Hughes said the extra week gave the team and coaches a chance to narrow their focus on the areas that have been the most problematic.
“We went back and looked at all of the things we are doing and tried to condense it down to the salient things we think are not only good for our team right now but, also long term,” Hughes said. “We looked at a lot more situational things. We have emphasized to the players that winning on first down leads to getting manageable third downs, both offensively and defensively.”
Another benefit of the week off was that the Hatters were able to play a pair of junior varsity games, which provided opportunity for some players to show that they are ready to contribute on Saturdays.
Two of the players who have made a move up the depth chart are offensive linemen Griffin Vari and Blake Manning. Both are scheduled to make their first starts this weekend. Vari will start at left tackle while Manning will go at right guard. They will join with regulars Patrick Fogarty at left guard, Fletcher Eldemire at center and Matt Wawrzyniak at right tackle.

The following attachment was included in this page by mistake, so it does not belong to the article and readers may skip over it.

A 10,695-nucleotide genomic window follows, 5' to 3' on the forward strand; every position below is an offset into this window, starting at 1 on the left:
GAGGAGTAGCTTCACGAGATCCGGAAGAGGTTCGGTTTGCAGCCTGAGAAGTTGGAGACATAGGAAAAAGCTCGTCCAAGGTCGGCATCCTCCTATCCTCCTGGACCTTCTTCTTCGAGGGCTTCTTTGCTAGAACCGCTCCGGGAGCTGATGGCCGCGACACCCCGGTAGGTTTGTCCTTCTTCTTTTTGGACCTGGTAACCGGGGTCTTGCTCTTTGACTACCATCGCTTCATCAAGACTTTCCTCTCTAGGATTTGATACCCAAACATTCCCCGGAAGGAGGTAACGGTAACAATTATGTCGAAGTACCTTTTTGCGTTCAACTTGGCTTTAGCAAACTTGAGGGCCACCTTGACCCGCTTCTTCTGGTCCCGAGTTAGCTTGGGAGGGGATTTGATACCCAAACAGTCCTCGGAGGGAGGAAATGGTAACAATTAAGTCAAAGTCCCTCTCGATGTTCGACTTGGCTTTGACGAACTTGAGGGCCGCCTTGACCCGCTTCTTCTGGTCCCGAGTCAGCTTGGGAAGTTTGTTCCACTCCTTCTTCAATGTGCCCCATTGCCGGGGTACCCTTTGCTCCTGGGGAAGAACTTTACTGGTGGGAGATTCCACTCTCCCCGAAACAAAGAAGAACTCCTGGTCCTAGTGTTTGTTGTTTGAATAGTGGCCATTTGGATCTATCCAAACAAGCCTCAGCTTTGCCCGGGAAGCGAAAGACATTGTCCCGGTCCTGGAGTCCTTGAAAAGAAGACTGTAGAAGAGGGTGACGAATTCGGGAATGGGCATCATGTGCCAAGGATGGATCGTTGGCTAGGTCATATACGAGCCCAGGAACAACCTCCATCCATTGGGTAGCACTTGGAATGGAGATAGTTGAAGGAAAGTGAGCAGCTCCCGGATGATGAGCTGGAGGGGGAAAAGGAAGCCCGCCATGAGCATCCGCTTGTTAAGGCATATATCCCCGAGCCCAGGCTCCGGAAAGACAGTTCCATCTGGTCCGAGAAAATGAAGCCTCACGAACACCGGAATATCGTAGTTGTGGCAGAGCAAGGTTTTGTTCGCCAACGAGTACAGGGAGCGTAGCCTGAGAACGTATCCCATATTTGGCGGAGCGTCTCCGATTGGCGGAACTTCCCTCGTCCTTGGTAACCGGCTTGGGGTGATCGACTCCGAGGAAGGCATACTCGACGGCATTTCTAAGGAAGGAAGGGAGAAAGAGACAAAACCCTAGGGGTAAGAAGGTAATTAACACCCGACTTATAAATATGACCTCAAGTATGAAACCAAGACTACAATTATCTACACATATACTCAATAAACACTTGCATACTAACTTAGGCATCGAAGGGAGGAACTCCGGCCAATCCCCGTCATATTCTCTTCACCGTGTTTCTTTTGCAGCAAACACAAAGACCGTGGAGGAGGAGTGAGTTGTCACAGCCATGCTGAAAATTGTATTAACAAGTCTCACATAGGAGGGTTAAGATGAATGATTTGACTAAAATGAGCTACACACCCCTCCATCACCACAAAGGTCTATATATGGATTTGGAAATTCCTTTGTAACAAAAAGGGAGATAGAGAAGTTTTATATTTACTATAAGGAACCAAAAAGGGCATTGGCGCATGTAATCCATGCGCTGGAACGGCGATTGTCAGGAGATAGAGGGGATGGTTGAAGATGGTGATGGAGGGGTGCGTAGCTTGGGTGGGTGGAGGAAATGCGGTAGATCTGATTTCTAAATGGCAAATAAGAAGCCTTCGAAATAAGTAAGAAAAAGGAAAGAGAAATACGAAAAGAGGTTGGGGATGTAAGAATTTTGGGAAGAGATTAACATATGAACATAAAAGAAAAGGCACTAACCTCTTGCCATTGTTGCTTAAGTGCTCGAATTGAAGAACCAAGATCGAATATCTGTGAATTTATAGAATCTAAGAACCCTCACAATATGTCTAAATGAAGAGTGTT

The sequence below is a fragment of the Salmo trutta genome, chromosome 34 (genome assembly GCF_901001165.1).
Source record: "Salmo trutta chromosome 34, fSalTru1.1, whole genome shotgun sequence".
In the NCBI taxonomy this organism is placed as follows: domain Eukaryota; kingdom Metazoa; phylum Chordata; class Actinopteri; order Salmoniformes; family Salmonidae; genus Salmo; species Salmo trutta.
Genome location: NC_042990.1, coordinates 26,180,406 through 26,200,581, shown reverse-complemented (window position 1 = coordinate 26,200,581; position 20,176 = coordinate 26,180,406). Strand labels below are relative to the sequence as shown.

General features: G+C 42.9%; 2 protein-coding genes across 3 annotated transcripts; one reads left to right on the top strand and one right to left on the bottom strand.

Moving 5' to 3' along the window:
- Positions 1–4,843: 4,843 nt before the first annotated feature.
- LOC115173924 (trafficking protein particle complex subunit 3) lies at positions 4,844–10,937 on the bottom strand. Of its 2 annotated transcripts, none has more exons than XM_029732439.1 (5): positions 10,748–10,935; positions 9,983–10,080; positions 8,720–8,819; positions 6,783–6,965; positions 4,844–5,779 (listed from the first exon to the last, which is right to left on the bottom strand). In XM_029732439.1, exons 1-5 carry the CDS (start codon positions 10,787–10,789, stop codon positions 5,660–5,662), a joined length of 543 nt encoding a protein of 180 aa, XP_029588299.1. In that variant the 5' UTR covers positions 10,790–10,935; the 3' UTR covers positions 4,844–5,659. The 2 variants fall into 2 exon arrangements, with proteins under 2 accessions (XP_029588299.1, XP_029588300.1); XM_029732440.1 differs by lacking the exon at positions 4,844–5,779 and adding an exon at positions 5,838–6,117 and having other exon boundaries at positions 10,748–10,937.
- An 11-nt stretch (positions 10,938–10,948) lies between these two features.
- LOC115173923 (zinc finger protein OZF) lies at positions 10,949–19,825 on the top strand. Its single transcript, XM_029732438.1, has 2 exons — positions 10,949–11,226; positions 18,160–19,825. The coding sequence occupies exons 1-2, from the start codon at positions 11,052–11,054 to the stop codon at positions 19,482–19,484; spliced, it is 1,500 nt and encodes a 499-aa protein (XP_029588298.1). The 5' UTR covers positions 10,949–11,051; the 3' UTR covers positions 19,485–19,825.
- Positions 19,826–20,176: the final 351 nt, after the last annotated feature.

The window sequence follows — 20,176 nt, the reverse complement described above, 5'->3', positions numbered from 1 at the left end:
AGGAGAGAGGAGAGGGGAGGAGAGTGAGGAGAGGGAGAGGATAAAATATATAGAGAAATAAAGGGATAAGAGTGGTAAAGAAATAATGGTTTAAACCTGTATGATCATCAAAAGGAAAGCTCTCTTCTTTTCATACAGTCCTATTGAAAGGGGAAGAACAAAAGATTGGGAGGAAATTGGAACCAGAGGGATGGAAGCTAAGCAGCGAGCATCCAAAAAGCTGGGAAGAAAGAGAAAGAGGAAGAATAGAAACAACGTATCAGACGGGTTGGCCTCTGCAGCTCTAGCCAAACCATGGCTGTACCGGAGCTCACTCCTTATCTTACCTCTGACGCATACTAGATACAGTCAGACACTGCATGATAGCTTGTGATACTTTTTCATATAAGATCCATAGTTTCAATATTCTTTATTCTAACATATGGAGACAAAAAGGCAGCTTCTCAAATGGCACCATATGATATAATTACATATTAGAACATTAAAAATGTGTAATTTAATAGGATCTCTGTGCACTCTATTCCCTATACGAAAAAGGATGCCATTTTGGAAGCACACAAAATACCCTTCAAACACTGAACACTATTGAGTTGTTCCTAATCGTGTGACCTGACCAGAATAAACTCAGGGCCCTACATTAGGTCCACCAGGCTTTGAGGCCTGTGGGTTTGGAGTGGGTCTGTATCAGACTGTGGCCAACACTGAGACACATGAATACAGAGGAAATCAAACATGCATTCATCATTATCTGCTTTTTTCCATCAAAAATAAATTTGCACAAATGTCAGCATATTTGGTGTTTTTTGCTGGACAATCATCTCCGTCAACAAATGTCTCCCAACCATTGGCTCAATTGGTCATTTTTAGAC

“The fact that we had a couple of JV games sandwiched into the bye week allowed some of our less experienced players to earn their way onto the bus,” Hughes said. “A couple of them did that.
“We are trying to find the right formula. The kids who moved up the depth chart have earned their way. It is not always the fact that someone is doing something wrong that gets them demoted. It may just be the fact that the guy behind him is doing everything much better.”
Another player who earned his way onto the trip this week is redshirt freshman running back A.J. Washington. During the fall last year, and this past spring, Washington showed signs that he would be a top option at running back. That trend continued when camp started in August before an injury put him on the shelf for the first six games.